How to Identify a Red-Tailed Hawk
Which hawk are you seeing? Here's how to tell if your bird is an adult or juvenile red-tailed hawk. Learn about their sounds, range and more.
Is That Hawk a Red-Tailed Hawk?
Every birder knows it—hawks are some of the trickiest birds to identify. Sure, it’s almost always obvious when you’ve seen a hawk. But which hawk? Red-tailed hawks are widespread across most of the United States, so there’s a good chance the big bird of prey you’ve spotted is a red-tailed hawk. Here’s how to know for sure.
Red-Tailed Hawk Field Marks and Features
Four talons on each foot capture and hold prey. And like other hawks, red-taileds have a sharp, curved bill. This allows them to easily tear apart their prey. (Here’s which foods hawks eat.)
Their large, deep eyes provide excellent vision and are typically dark-colored. In the case of a juvenile red-tailed hawk, birding experts Kenn and Kimberly Kaufman note that the eyes are yellow.
There’s plenty of bulk to this hawk’s stature, so you might assume it’s a heavy bird. But you would be wrong. Despite its height of 2 feet and its 4-foot wingspan, it weighs less than 3 pounds.
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Red-Tailed Hawk Plumage
Identifying red-taileds based on plumage can be tough. The Kaufmans note there are many different plumage variations among red-tailed hawks, with a majority of the birds having white or light-colored chests. Others, however, have reddish brown or almost black underparts.
In the case of a “typical” red-tailed hawk, the bird sports dark brown feathers on its back, face and wings, and a light-colored belly streaked with brown feathers.
The Kaufmans say reddish red-tails are referred to as “rufous morphs,” and they tend to live in the West. On these birds, it’s harder to see tail color.
Here’s how to identify a Cooper’s hawk vs a sharp-shinned hawk.
Do All Red-Tailed Hawks Have Red Tails?
A surefire way to tell an adult red-tailed from a juvenile is to look at its tail. Adults feature red feathers on their tails, while juveniles’ tails are a darker brown.
The Kaufmans explain that the younger birds don’t show reddish tail feathers until they are at least a year old. Until then, their tail feathers are brown with narrow, darker bars.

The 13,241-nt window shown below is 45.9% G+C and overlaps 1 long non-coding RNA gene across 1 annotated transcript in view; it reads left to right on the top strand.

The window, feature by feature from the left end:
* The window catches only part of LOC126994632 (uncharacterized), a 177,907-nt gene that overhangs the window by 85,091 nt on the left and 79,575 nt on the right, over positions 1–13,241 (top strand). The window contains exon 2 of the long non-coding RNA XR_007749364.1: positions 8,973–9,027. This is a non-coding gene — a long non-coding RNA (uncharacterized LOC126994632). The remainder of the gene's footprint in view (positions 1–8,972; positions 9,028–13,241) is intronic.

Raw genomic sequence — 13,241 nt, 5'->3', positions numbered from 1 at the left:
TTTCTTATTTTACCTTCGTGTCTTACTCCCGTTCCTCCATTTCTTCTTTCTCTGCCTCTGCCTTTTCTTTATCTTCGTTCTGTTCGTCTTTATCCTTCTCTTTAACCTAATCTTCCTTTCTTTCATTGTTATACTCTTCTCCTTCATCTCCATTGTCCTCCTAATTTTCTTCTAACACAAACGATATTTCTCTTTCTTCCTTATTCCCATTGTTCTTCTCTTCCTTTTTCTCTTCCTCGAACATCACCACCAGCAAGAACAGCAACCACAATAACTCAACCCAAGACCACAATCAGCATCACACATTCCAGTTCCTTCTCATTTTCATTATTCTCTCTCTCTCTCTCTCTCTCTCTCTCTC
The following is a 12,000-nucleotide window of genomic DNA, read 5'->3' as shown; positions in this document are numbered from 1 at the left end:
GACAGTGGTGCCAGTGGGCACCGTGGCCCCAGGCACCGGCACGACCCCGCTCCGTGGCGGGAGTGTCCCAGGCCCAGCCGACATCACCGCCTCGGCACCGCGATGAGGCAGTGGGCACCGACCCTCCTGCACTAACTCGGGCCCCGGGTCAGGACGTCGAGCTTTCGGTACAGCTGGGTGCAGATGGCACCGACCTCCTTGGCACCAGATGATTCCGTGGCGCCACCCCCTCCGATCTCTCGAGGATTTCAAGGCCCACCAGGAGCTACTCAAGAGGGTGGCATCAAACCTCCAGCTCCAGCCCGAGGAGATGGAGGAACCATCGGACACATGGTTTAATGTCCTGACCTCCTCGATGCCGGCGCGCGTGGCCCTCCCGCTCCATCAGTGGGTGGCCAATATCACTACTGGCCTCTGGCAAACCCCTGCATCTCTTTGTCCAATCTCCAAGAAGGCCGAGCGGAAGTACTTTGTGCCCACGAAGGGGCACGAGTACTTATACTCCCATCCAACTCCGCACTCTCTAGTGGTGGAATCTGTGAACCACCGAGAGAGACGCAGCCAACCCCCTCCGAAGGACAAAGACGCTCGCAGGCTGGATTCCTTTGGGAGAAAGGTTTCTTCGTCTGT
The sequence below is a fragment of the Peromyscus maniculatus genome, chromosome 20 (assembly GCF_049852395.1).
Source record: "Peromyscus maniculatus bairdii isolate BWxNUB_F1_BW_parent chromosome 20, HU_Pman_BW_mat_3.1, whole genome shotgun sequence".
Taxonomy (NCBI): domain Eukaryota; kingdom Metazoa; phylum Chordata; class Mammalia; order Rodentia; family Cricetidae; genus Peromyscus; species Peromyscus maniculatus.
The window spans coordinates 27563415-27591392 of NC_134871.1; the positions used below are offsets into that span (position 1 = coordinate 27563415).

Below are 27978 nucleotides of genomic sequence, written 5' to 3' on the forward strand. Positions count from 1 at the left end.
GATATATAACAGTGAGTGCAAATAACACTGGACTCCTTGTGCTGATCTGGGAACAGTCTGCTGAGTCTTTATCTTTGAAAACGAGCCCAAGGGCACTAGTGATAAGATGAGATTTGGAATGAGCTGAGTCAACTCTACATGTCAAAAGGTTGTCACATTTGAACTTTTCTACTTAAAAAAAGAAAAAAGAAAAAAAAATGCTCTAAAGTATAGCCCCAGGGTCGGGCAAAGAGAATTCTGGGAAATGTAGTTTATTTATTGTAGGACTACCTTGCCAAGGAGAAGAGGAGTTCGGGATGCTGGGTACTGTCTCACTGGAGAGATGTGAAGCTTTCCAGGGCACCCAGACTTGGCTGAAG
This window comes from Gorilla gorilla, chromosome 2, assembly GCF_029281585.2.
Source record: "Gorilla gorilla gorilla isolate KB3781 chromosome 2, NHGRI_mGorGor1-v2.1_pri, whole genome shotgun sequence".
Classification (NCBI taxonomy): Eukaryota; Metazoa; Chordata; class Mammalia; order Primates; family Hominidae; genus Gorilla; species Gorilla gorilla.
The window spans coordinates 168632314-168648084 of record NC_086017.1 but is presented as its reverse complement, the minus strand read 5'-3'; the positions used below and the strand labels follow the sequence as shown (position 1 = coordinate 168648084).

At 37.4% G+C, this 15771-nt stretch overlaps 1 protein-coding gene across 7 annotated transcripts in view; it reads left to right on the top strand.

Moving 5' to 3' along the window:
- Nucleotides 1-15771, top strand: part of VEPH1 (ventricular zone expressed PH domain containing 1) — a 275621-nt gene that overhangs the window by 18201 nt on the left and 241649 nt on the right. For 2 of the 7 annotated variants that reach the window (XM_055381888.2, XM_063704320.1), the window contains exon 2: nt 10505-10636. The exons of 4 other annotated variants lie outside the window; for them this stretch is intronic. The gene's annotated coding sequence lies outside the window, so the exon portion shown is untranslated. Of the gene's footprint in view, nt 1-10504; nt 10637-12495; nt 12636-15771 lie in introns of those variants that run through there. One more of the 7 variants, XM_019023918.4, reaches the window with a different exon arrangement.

Learn how to identify a Swainson’s hawk.
Red-Tailed Hawk Diet
Surprisingly, smaller birds might be more tolerant of a red-tailed hawk’s presence than other birds of prey. The Kaufmans mention that unlike Cooper’s hawks or peregrine falcons, red-taileds aren’t usually fast enough to catch a bird. They feed primarily on rodents and small mammals.
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Habitat and Range
These hawks like to hang out perched along roadsides; they have a habit of soaring with barely a flap of their wings. They’re commonly found in open country, but they’ve moved into cities and suburbs in recent years.
They can be spotted year-round in most of the U.S. In the far north and into Canada, you’re most likely to only see them in the summer breeding season.
Did you know: the American kestrel is the smallest falcon in the U.S.
Sounds and Call
Listen for a high-pitched shrill sounding call to locate these birds of prey. This hawk probably sounds familiar, as its scream-like calls are often featured as nature sound effects in TV shows and movies.
“I heard the undeniable screech of a red-tailed hawk while I was out watering my flowers one early summer morning. It didn’t take me long to locate this beautiful noisy creature sitting majestically on the highest peak of my neighbor’s roof. I was lucky to snap a shot as the hawk took off and flew away,” says reader Carol Holliday.
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These birds form typically mate for life. They nest in late winter or early spring, most often at the tops of trees. The female lays one to five eggs, which both parents incubate for around a month.
Fledglings leave the nest approximately six or seven weeks after hatching but remain close-by their parents for a few weeks longer. Young birds may fall victim to great horned owls.
Next, discover why crows chase hawks.